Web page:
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Our earlier blog entries demonstrate how forced arbitration impairs workplace civil rights and hinders corporate responsibility. Being a part of the coalition of civil rights organizations that is working to have the Forced Arbitration Injustice Repeal (FAIR) Act passed is an honor. The FAIR Act would outlaw the use of all compulsory arbitration clauses and class action waivers before any issues involving employment, consumers, civil rights, or antitrust are even filed. Early in 2022, the FAIR Act was approved by the House of Representatives; it is currently pending in a Senate committee For employees and consumers to have equitable access to justice, the FAIR Act must be passed. Forced arbitration agreements allow corporate misbehavior and hinder systemic change by taking away people’s legal rights. Forced arbitration must be abolished if social and economic injustice is to be meaningfully addressed and corrected.

Receiving medical and psychological care internally

Nobody anticipates that being in prison would be enjoyable. However, in West Virginia, being imprisoned can be more than simply an unpleasant experience, in part because of a crucial jail function that many people who have never been inside may not think about: healthcare When someone is locked up, they are unable to just go to a doctor whenever they need or want to; instead, they are dependent on the medical and mental healthcare services offered inside the jail. That’s challenging enough if you suffer from a chronic illness like diabetes or asthma; for example, you might not be permitted to carry your inhaler with you and be given insulin in fixed dosages rather than amounts based on your blood sugar levels. Particularly in West Virginia, a large number of inmates struggle with major addiction or mental health disorders in addition to these types of diseases. People in jails require prompt, competent medical and mental healthcare that is of the highest caliber. But that’s not what a lot of people have received in West Virginia prisons recently.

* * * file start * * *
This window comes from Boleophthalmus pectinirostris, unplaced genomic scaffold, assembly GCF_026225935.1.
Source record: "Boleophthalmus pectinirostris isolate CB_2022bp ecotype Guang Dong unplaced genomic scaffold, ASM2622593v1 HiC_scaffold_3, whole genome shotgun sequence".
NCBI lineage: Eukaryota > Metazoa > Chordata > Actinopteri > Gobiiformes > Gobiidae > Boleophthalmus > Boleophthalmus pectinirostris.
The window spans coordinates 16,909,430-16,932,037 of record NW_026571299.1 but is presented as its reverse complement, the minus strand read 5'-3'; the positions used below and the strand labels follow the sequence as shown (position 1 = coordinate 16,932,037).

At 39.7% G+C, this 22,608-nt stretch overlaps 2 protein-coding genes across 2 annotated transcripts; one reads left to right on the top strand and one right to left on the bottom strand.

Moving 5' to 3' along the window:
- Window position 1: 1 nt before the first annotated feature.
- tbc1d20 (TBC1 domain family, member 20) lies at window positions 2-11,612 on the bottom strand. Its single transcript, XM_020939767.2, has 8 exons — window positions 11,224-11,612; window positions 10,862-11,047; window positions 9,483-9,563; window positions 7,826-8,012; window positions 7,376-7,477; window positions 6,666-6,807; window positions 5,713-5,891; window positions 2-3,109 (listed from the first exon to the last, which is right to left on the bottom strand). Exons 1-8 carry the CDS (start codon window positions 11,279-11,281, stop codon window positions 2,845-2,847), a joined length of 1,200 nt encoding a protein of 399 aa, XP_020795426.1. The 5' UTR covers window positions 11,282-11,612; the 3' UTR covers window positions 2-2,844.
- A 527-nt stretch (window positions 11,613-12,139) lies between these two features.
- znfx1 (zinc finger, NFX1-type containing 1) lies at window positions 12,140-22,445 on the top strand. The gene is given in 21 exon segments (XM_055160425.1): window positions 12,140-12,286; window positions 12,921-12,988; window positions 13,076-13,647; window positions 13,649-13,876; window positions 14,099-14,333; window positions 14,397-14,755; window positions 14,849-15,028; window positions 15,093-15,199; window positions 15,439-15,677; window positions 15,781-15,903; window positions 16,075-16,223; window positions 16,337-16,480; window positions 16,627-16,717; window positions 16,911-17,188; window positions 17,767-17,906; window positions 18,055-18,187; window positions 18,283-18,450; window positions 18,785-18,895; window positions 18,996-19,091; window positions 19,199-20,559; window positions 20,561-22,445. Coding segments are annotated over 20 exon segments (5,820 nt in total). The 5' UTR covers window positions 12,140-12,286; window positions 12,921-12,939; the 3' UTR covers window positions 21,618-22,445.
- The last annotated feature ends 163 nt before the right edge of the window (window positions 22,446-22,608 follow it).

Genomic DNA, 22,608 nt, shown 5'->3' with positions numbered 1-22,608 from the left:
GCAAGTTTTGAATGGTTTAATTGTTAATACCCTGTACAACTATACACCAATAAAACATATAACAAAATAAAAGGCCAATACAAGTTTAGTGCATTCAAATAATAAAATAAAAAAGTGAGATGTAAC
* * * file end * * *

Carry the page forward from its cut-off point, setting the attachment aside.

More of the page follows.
Although this issue is widespread, it is particularly severe in West Virginia: according to a report from Reuters published in October 2020, the death rate in West Virginia’s jails was more than 50% higher than the average national death rate for the years 2009 to 2019. In West Virginia prisons, inmates are dying by overdosing, through suicide, and from diseases like COVID. Numerous of these fatalities are indicative of the same fundamental issue: inadequate medical and mental healthcare in West Virginia’s 10 regional jails.

That serves as the setting. This holds true.

A group of prisoners who had lodged a pro se complaint regarding the problems they were having while being housed at the Western Regional Jail in West Virginia received legal representation from Mountain State Justice in 2019. The quality (or lack thereof) of physical and mental treatment in all ten regional jails in West Virginia has come to dominate this case’s focus over time.